Roundup: Sony’s Oscar plans for ‘Blue Jasmine’

When “Blue Jasmine” opened in the summer, its awards talk initially revolved around Cate Blanchett’s certain Best Actress nod — but as the glowing reviews and remarkable box office continued, the conversation has expanded. Speaking about their 2013 Oscar strategy to Scott Feinberg, Sony Classics bosses Michael Barker and Tom Bernard say they’re confident the film will receive Best Picture nominations, along with nods for Sally Hawkins, Woody Allen’s screenplay (of course) and even the costumes. They also explain their decision to play any festivals with the film, while the conversation extends to “Before Midnight,” “The Invisible Woman,” and their foreign and documentary hopefuls.  [The Race]

Barker and Bernard also pop up in Tim Gray’s piece on how the Academy’s changes to the Best Foreign Language Film voting system might impact the category. Will voters watch all the nominees? [Variety]

Oscar-winning documentary director Charles Ferguson explains why he’s cancelling his planned Hillary Clinton film. [Huffington Post]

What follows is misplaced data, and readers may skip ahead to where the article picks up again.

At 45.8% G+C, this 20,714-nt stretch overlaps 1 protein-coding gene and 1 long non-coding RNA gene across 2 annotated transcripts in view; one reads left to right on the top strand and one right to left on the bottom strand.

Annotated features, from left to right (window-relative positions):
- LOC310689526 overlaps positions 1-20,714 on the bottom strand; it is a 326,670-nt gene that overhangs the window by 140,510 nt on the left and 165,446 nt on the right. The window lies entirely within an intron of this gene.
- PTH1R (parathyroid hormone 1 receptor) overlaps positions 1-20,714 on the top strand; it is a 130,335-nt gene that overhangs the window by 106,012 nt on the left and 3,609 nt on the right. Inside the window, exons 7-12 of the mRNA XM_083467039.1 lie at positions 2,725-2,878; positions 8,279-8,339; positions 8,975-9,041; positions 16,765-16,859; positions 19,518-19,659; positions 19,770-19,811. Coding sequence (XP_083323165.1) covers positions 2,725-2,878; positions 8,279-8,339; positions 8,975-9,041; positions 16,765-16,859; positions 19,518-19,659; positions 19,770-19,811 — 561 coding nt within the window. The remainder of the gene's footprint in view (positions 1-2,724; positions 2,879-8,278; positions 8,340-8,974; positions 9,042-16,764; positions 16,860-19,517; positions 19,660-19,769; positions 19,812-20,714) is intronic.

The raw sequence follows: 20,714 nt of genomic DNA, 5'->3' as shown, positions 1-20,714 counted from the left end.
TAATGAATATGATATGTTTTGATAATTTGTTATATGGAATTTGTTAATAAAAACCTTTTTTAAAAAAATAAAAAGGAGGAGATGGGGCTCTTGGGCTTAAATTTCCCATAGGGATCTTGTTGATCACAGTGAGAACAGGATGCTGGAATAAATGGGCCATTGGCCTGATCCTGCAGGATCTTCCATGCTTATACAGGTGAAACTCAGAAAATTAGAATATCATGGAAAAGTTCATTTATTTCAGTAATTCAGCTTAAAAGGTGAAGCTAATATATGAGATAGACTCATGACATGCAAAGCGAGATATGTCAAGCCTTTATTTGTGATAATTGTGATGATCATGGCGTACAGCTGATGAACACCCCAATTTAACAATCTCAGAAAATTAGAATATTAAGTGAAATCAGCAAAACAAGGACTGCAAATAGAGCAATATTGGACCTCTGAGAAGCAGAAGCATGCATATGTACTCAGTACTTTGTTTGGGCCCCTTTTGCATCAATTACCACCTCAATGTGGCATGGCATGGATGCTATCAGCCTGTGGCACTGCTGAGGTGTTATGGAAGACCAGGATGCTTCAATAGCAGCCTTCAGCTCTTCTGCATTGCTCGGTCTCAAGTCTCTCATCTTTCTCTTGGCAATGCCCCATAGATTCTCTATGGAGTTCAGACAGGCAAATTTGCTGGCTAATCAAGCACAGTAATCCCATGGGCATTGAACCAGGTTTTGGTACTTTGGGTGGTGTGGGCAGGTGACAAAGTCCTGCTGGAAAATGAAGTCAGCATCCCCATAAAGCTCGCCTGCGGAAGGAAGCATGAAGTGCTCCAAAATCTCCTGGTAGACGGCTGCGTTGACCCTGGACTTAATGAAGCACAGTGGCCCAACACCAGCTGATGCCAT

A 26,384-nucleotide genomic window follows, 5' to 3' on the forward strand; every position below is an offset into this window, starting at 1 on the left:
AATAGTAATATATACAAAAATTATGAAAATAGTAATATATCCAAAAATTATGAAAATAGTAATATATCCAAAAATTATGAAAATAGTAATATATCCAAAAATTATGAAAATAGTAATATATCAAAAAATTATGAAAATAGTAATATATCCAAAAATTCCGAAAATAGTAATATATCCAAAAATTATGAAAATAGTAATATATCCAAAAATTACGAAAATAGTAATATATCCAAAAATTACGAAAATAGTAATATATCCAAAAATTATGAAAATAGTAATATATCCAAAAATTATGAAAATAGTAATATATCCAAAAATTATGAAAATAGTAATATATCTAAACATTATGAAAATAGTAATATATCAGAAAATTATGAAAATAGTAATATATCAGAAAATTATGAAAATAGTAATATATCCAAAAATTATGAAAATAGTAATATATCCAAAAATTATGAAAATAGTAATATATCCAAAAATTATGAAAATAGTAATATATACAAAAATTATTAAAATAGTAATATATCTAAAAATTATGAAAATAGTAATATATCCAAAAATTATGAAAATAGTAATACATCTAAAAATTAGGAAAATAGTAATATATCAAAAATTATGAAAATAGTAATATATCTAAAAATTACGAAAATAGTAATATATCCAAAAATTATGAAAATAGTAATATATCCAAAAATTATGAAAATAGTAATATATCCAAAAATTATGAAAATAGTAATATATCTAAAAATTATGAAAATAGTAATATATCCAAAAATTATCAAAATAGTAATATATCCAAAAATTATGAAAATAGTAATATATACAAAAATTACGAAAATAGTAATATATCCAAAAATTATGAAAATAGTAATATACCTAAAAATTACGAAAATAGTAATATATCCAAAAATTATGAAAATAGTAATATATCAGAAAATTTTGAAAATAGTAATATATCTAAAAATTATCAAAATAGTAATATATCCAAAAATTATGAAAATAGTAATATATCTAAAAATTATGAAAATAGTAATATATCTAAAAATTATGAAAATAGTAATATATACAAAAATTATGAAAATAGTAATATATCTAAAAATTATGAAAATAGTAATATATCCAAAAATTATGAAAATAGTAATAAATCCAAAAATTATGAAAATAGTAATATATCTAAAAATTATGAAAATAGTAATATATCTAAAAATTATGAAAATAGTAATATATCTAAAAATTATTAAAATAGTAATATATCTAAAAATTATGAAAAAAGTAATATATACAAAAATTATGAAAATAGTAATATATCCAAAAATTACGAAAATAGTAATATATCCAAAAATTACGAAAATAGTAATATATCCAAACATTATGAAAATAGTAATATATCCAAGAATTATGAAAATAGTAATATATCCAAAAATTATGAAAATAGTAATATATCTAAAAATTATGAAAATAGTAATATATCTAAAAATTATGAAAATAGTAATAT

An excellent long read by A.O. Scott on this year’s racially-themed prestige films, and how cultural consensus on this topic continues to elude us. [New York Times]

Hong Kong’s Oscar submission, Wong Kar-wai’s “The Grandmaster,” leads the nominees for the Golden Horse Awards for Chinese-speaking territories. [Golden Horse]

Natalie Portman calls for more realistic female role models on screen: kickass female characters, she argues, aren’t necessarily feminist. [Elle]

Alfonso Cuaron on why most 3D films are “crap,” among other subjects. [Screen]

Anne Billson on the bothersome anonymity of so many contemporary film titles. [The Telegraph]

Steve Pond catches up with the past week’s back-and-forth developments in the Oscar race, and wonders — like everyone else — what’s up with “The Wolf of Wall Street.” [The Wrap]

Mark Kermode asks what value film critics retain in the internet age. [The Observer]